East County News Service
Photo credit: Darwinek, cc on Wikipedia Commons
December 22, 2014 (San Diego)--Last week, we reported that the FBI has officially blamed North Korea for the hacks on Sony Entertainment. Those cyber-hacks released personal information on employees, threatened theaters with terrorist attacks and led to cancellation of “The Interview,” a film that centered around a plot to assassinate North Korean leader Kim Jon Un.
But now the North Korean government is claiming it was not being the attacks—and it is threatening retaliation. A statement on North Korean official state media said, “"Our toughest counteraction will be boldly taken against the White House, the Pentagon and the whole U.S. mainland, the cesspool of terrorism," CNN reports.
In an ominous note, North Korea’s statement warned the Guardians for Peace and other “fighters for justice” are “sharpening bayonets not only in the U.S. mainland but in all other parts of the world.”
Meanwhile the hackers, who call themselves “Guardians of Peace” posted a YouTube video titled “You are an Idiot” that mocks the FBI investigation. The FBI has issued a statement indicated it linked malware and infrastructure used in the Sony cyber-attack to past cyber-attacks by the North Korean regime.
President Obama has said the U.S. will respond at an appropriate time and that the actions may prompt the U.S. to add North Korean back onto a list of states that sponsor terrorism. The President also indicated he believed Sony erred in pulling the film, though Sony has said it had no choice after theaters refused to show it.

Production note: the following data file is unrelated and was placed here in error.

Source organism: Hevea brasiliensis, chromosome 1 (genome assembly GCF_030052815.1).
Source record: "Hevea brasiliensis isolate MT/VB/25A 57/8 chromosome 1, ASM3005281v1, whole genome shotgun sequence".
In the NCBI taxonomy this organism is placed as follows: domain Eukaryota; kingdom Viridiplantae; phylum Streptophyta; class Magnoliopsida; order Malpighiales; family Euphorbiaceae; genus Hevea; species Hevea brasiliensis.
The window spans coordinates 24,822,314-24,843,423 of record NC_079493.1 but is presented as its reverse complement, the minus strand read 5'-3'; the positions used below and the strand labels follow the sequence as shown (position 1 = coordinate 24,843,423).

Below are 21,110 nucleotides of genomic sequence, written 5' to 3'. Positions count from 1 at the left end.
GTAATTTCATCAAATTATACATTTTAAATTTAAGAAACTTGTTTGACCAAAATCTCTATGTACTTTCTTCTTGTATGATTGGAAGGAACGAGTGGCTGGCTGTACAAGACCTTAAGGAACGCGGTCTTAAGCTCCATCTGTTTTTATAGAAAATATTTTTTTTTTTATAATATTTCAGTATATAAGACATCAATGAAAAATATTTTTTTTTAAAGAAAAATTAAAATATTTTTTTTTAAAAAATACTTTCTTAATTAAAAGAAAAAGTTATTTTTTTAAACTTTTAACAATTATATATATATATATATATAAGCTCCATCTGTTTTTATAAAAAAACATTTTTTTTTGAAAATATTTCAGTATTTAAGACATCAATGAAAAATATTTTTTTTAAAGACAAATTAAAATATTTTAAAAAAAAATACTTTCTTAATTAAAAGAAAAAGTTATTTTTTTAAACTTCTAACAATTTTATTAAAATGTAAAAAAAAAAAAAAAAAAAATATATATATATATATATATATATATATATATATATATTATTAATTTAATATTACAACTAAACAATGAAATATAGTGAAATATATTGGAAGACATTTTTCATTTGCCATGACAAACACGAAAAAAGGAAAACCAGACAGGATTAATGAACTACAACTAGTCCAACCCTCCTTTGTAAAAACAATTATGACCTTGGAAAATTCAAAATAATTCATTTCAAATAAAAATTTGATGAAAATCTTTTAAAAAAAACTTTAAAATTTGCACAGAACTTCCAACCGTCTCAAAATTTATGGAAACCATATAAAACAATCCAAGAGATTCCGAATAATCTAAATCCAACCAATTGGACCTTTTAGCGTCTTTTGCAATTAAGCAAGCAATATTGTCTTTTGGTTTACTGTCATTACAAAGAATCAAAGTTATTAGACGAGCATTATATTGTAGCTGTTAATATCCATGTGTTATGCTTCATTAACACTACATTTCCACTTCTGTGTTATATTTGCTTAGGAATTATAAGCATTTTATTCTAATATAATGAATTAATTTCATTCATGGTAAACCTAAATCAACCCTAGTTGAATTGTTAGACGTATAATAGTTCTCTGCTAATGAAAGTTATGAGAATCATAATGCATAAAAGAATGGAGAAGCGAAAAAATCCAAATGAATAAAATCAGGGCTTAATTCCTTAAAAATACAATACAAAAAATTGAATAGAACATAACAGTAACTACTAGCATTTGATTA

Sony has indicated that it is exploring other options to release the film in the future. Sony attorney David Boise, speaking on Meet the Press, said, “How it's going to be distributed, I don't think anybody knows quite yet. But it's going to be distributed. And what Sony has been trying to do is to get the picture out to the public. But, at the same time, be sure that the rights of its employees and the rights of the movie-going public are protected."
U.S. Senator John McCain called the North Korean cyber-attack “a new form of warfare” and called for a vigorous response by the U.S. Meanwhile the Republican National Committee is urging movie theaters to show the movie. RNC Chair Renise Priebus said he will ask the party’s donors to buy tickets “to show North Korea we cannot be bullied into giving up our freedom.”